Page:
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Tractor-Trailer Repairman Dies while Welding Interior Wall of a Tanker in Indiana

FACE 8750


The National Institute for Occupational Safety and Health (NIOSH), Division of Safety Research (DSR) is currently conducting the Fatal Accident Circumstances and Epidemiology (FACE) Project, which is focusing primarily upon selected electrical-related and confined space-related fatalities. The purpose of the FACE program is to identify and rank factors that influence the risk of fatal injuries for selected employees.

On June 9, 1987, a tractor-trailer repairman (the victim) for a trailer repair company entered an 8500 gallon cargo tank to weld a leak on the interior wall of the tanker. when the victim began welding, an explosion occurred killing the victim.


Officials of the Occupational Safety and Health program for the State of Indiana notified the National Institute for Occupational Safety and Health (NIOSH), Division of Safety Research (DSR) concerning the fatality and requested technical assistance. This case has been included in the FACE Project. On July 7, 1987, a DSR research team (a safety specialist and a statistician) met with the owner of the company. A comparison employee was interviewed. No photographs were taken because the tanker involved had been reclaimed by the owner, and was not available. A surrogate interview has not been conducted at this time.

Overview of Employer’s Safety Program

The employer in this incident is a trailer service company that has nine employees: six trailer repairmen and three secretarial staff members. The company is family operated and has one shop. The company has a written safety program, with the majority of the safety procedures given as part of on-the-job training. Specific safety regulations for confined spaces were in place at the time of the incident that, if followed, would have prevented the accident. As a result of this incident, the company has decided to stop servicing tanker-trailers.

Synopsis of Events

On June 9, 1987, a 34 year-old welder (the victim) and an assistant began preparing a tanker-trailer for repairs. The victim was the shop foreman and had been performing tanker repairs for approximately 15 years (seven years with this company). The tanker was a multi-compartment type with four compartments of different sizes (see Figure 1) with a leak in an interior wall that required welding. A small baffle area is located between the compartments to prevent chemicals from mixing together if a leak in an interior wall occurs.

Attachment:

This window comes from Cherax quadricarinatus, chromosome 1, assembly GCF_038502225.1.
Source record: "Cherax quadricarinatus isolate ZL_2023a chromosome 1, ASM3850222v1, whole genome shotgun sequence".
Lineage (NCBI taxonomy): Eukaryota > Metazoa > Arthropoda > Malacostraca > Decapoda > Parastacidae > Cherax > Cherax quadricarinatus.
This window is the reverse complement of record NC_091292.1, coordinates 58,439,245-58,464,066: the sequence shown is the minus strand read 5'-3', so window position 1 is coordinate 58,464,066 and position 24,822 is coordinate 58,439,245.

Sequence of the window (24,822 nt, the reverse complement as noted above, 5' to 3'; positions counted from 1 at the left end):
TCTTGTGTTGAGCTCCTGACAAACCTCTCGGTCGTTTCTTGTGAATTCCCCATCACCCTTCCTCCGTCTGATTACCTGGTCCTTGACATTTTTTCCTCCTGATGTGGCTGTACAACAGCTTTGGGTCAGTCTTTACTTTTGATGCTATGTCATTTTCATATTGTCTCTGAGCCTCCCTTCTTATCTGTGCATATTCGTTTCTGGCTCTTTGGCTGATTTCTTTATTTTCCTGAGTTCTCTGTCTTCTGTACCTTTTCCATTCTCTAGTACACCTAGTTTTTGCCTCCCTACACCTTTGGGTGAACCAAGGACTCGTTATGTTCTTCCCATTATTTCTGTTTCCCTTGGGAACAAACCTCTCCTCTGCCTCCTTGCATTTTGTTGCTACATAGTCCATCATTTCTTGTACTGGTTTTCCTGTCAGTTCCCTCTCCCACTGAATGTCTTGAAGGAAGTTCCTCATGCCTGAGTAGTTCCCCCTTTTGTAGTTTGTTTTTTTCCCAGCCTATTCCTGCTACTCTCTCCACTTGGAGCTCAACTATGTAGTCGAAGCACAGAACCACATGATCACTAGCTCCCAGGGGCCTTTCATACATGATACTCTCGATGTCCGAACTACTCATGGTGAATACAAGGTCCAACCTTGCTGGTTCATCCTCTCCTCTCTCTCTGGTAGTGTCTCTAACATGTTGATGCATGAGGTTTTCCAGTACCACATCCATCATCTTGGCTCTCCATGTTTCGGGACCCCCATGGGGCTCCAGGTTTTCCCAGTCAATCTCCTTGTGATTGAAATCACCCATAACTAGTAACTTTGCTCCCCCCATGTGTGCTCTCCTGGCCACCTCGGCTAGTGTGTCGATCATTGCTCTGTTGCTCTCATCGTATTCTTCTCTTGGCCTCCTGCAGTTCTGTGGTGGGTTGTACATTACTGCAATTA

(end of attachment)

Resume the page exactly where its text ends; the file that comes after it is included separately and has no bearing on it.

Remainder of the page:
The tanker compartments were steam cleaned for 1 to 1-1/2 hours to remove trapped chemicals and vapors from the tanker. The chemical in this instance was lacquer-thinner. Drain plugs were opened the entire time steaming was conducted to allow proper drainage of the compartments and baffles. Opening the drain holes is a standard safety procedure for the company when doing tanker repairs. The victim and his assistant left the tanker to do other tasks while the steam cleaning progressed. Because of this, they were not aware that the drain hole in the second baffle area had clogged (See B, Figure 1).

The victim and the assistant returned after allowing sufficient time for the steaming operation to clean the compartments and baffles. They discovered the clogged drain and cleaned it, which allowed the trapped liquid to drain from the baffle. At that time, the victim decided not to re-steam the baffle, despite the strong fumes. Instead, the tanker was moved into the shop area and the victim instructed the assistant to shoot compressed air into the baffle drain hole to dissipate the vapors. This was done for approximately ten minutes.